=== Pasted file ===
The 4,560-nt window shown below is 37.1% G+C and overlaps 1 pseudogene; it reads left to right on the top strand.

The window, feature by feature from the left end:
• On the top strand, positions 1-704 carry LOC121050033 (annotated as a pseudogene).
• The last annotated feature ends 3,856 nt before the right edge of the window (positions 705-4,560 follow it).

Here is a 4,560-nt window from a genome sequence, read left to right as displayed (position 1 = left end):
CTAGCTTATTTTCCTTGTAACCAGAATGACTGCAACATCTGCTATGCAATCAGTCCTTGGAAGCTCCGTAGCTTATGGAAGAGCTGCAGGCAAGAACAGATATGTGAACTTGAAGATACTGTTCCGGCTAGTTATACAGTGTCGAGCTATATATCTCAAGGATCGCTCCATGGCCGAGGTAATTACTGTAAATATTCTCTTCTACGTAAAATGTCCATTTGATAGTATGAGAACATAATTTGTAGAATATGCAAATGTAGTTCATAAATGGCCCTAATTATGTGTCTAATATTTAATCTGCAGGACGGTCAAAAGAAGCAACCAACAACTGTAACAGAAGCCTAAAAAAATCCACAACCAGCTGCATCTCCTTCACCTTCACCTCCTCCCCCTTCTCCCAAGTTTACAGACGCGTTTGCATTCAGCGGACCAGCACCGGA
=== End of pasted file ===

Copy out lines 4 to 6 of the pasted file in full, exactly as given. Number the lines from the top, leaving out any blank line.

• The last annotated feature ends 3,856 nt before the right edge of the window (positions 705-4,560 follow it).

Here is a 4,560-nt window from a genome sequence, read left to right as displayed (position 1 = left end):
CTAGCTTATTTTCCTTGTAACCAGAATGACTGCAACATCTGCTATGCAATCAGTCCTTGGAAGCTCCGTAGCTTATGGAAGAGCTGCAGGCAAGAACAGATATGTGAACTTGAAGATACTGTTCCGGCTAGTTATACAGTGTCGAGCTATATATCTCAAGGATCGCTCCATGGCCGAGGTAATTACTGTAAATATTCTCTTCTACGTAAAATGTCCATTTGATAGTATGAGAACATAATTTGTAGAATATGCAAATGTAGTTCATAAATGGCCCTAATTATGTGTCTAATATTTAATCTGCAGGACGGTCAAAAGAAGCAACCAACAACTGTAACAGAAGCCTAAAAAAATCCACAACCAGCTGCATCTCCTTCACCTTCACCTCCTCCCCCTTCTCCCAAGTTTACAGACGCGTTTGCATTCAGCGGACCAGCACCGGA